The value of the Non-Execs

Savvy CEOs see their board as a strategic asset and use it to shape their thinking. Moreover, the most effective maximise the value of their Non-Executive Directors (NEDs). NEDs are often the strategic sounding board that CEOs desperately need but seldom feel comfortable to invite from their peers. Unlike the executive leadership team, NEDs are not caught up in the day-to-day of the business – they’re independent of it – enabling them to offer an impartial view.

NEDs offer a different kind of independence to executive coaches, typically drawing on sector-specific or discipline-specific experience to help ensure that CEOs are asking the right questions and thinking about the right things. Where executive coaches focus on the personal effectiveness of a CEO, NEDs concentrate on the strategic effectiveness of the business – offering objective advice on the definition, direction and delivery of strategy. Where it works best, a NED will provide both a sounding board and a helpful ‘nudge’, nurturing a ‘course correction’ relationship that positively supports a CEO.

The closest NED relationship is invariably between the CEO and the Non-Exec Chair. In the most effective examples, the latter not only has responsibility for board effectiveness, it is also more likely to maintain regular dialogue with a CEO in between board meetings. There’s a strong argument for ‘between meeting’ engagement to be maintained with all board members to ensure that thinking is proactive, holistic and collaborative.

Non-Exec specialists

In recent years, boards have begun to appoint NEDs with specialist domain expertise to address company-specific strategic challenges. A good example of this is in the digital domain where there’s a growing trend towards boards appointing digital NEDs. The development follows 2014 research that showed a high majority of boards lack the digital leadership required to meet the challenges of digital/business transformation. The Russell Reynolds study of all board members in the ‘Global 300’ companies revealed that only 10% of boards could be classified as ‘highly digital’. This indicates a strategic capability gap that clearly needs addressing. Thankfully it seems progress is being made.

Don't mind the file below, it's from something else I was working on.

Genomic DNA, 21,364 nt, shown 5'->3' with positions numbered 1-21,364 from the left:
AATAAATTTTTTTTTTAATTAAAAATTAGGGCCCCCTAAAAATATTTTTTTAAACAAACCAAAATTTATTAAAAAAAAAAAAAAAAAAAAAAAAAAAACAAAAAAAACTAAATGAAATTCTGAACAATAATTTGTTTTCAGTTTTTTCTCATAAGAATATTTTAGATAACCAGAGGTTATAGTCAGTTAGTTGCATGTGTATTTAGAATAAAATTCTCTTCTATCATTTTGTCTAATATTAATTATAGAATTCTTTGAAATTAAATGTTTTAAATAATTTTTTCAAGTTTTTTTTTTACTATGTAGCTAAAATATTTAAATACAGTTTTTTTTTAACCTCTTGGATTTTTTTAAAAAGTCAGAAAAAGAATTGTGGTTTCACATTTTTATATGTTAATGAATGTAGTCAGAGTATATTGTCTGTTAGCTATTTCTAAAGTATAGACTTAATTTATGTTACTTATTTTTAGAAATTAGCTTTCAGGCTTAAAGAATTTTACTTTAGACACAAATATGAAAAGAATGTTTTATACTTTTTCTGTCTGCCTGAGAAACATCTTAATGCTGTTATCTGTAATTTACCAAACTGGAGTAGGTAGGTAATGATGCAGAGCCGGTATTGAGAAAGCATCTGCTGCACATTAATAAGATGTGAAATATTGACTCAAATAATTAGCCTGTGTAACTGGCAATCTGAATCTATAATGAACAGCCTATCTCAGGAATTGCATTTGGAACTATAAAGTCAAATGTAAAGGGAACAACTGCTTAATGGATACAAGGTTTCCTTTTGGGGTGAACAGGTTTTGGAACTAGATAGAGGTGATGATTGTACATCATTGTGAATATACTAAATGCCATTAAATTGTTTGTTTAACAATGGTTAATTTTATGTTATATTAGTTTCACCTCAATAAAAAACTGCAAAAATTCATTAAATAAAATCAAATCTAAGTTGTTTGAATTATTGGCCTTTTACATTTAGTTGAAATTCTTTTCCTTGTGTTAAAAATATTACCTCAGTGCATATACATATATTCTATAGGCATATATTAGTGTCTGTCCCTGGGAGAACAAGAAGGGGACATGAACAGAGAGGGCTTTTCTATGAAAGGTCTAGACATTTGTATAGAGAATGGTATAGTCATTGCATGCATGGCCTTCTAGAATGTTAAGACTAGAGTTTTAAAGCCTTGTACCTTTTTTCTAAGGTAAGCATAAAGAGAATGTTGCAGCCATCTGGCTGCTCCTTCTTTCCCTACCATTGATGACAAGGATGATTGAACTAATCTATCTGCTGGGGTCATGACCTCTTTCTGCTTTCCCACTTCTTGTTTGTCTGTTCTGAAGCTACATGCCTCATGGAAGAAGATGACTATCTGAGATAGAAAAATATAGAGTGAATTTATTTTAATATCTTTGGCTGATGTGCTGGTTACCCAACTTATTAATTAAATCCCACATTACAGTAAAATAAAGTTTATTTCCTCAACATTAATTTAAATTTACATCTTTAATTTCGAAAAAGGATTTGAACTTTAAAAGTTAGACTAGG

The enduring importance of digital leadership – a theme I’ve explored previously – is significant. However, digital is just one area where CEOs can benefit specialist domain expertise from NEDs. Outside of digital, proactive organisations are increasingly deploying Non-Exec specialists with regional, customer or commercial expertise to provide strategic counsel to the leadership team. These specialists are offering invaluable support to CEOs both within, and crucially outside of, formal board meetings.

Advisory Boards

An alternative approach – and one that’s rapidly gaining traction – is the use of specialist Advisory Boards. Advisory Boards offer a totally different kind of resource, comprising paid advisors rather than company employees or NEDs. They typically focus on specific, resonant business challenges and solicit the independent and regular input of experts in the topic. Advisory Boards are useful in that they can help businesses address gaps in knowledge without needing to alter the conventional structure of the board. Crucially, they’re an inexpensive way of bringing significant expertise into a business without the burden of fixed employment costs. The use of Advisory Boards is becoming very popular, particularly in areas such as digital strategy, technology and new/emerging markets. Their value is both significant and demonstrable.